When I was a lad I fully expected to go into space before my twenty first birthday, but that’s because I grew up in the eighties, the era of the space shuttle, when bank holidays meant realistic films like Space Camp and Flight of the Navigator, which put kids firmly in the intergalactic driving seat. I remember being mocked in the school playground for having prophesised the tremendously conservative date of 1993 for mans first visit to Mars.
In the words of John Cooper Clarke ‘Children are the future, unless we stop them now.’ and stop us they did, going into space that is. The great atrophy of civilisation had already begun. 2001, 2002, one futuristic date after another was allowed to pass with not so much as a flying car to be beheld.
But what of people who grew up in this period earmarked by Sci-Fi for amazing feats of mankind? In what way do they use these futuristic tropes? Nervous in a Cape 7 follows two astronauts as they wonder around an alien landscape thinking about things. They ruminate on past relationships, wonder how they ever ended up doing such a shit job and muse bitterly on how they’ll never get their book written now. Staring across the green mountains of the planet, one realises that the question he’s probably been asked most in his life is ‘Where are the Toilets?’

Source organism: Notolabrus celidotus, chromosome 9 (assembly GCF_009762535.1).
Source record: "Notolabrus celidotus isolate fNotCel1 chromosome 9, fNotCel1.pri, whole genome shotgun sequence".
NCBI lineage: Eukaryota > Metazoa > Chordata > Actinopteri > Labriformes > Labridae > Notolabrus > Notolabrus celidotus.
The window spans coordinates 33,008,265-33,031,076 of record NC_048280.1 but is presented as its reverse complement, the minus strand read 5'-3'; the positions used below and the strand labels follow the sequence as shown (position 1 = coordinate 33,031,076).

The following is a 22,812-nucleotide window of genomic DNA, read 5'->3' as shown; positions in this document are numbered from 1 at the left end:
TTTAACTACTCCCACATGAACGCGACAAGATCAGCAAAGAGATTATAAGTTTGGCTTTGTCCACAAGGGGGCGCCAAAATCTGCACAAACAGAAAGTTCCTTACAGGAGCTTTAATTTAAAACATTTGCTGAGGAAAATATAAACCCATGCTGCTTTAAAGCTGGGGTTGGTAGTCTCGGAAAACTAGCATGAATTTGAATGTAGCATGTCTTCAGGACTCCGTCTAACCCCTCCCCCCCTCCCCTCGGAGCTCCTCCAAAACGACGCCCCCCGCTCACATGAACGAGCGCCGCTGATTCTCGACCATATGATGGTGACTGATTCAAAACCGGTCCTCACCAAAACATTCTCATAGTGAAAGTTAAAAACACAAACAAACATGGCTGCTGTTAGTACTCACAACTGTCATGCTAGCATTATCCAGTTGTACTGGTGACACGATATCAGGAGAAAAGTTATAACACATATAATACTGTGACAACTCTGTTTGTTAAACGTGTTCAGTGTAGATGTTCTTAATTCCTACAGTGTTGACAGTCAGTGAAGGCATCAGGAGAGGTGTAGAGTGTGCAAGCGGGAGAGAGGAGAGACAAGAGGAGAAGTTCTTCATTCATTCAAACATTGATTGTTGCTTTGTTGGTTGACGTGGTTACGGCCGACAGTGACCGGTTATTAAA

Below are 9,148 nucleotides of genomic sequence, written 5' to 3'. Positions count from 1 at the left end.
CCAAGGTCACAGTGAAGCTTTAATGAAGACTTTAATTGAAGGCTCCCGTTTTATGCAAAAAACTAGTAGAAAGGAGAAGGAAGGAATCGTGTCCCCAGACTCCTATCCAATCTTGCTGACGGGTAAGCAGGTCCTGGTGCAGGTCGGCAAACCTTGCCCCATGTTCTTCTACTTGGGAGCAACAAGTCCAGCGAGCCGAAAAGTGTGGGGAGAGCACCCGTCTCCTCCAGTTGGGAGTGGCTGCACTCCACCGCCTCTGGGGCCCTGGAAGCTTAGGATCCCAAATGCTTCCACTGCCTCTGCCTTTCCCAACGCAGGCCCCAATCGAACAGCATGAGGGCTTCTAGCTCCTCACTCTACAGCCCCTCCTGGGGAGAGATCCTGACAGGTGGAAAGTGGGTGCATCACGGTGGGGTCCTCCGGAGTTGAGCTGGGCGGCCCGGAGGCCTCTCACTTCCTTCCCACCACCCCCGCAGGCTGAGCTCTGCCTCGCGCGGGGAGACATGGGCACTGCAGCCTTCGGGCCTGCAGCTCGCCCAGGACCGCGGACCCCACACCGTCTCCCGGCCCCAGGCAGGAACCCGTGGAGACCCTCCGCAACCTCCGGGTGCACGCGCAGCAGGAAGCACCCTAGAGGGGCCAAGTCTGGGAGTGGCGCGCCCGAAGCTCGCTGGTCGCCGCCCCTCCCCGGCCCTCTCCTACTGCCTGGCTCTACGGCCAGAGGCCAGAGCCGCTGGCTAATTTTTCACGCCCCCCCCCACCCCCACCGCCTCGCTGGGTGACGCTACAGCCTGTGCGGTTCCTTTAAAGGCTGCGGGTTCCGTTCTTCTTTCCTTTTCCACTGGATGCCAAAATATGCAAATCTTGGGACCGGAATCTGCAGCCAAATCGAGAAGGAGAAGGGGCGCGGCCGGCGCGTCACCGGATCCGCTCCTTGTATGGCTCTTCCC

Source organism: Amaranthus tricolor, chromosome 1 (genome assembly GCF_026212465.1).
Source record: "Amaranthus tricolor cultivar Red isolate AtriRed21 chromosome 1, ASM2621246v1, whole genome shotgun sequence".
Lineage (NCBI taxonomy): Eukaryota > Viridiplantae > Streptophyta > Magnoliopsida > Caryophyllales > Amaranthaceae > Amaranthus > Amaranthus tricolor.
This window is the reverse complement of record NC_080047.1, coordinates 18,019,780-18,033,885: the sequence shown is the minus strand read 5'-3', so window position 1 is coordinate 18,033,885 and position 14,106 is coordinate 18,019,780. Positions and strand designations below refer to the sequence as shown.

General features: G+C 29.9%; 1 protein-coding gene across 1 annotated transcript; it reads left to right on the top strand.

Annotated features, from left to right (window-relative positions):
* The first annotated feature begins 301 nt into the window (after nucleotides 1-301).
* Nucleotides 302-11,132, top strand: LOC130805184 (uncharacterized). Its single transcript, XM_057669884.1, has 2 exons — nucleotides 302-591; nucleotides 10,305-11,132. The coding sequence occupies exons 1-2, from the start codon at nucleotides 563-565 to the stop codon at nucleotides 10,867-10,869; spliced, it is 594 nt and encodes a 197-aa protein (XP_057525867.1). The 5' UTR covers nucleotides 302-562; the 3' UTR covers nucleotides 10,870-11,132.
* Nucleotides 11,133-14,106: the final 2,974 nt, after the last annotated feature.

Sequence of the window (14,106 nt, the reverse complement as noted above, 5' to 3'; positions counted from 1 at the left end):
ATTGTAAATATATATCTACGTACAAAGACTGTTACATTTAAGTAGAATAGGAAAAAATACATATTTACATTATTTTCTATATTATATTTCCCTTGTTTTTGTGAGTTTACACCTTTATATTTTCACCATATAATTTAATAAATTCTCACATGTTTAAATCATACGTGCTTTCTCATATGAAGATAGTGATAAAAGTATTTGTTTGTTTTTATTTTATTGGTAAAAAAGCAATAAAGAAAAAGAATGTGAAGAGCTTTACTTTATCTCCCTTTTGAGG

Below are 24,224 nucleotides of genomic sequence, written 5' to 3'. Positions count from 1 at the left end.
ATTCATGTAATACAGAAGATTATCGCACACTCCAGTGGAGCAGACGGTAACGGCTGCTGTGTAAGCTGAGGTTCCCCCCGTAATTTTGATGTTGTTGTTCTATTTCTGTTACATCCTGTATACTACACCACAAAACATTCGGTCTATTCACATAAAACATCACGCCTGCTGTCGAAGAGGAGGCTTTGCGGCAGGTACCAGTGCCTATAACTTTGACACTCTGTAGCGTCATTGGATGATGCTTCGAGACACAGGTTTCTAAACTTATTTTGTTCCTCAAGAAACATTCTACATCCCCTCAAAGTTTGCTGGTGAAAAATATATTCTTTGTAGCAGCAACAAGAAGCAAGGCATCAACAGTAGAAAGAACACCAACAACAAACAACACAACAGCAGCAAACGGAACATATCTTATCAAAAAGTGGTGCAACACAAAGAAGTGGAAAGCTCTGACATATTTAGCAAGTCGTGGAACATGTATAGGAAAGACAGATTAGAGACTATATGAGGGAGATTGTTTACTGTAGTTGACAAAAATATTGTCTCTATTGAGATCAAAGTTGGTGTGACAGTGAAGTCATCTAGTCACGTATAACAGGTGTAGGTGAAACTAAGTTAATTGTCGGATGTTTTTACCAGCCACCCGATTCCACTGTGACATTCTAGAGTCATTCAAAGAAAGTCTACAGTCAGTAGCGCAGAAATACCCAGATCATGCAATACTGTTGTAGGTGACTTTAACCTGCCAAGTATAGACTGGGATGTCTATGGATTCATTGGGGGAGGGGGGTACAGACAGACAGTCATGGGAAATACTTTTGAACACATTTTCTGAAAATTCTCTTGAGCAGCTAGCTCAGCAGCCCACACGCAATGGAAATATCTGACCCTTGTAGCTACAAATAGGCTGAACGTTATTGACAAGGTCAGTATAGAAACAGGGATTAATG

It’s humorous, deep and beautifully drawn stuff, rather like Joe Kessler who’s Windowpane I reviewed a few weeks back, Christie seems to use the cosmic as a way of examining the munadane, and manages to reveal some deep truths in the process. Back in the eighties we thought that mankind would be transformed by its intergalactic efforts into something better. But now we realise that if we do explore space, it’ll be for the profit of some company that doesn’t take account of people’s happiness, and that it’ll be more of the same, boredom, frustration, anxiety and loss.
Nervous in a Cape 7 is similar to Kessler’s Windowpane in another respect; its anthology-like quality. Christie displays the same restless unwillingness to settle into a single style or subject matter, which allows some welcome comic relief in the form of an ongoing series in which 50 Cent reads the work of Dr Suess.
There are also interesting autobiographical strips, which are almost like early Jeffrey Brown in tone and style, the protagonist however insists on always wearing a mask and cape, but then none of us entirely live in the real world, perhaps that’s one of the reasons the real world is so crap.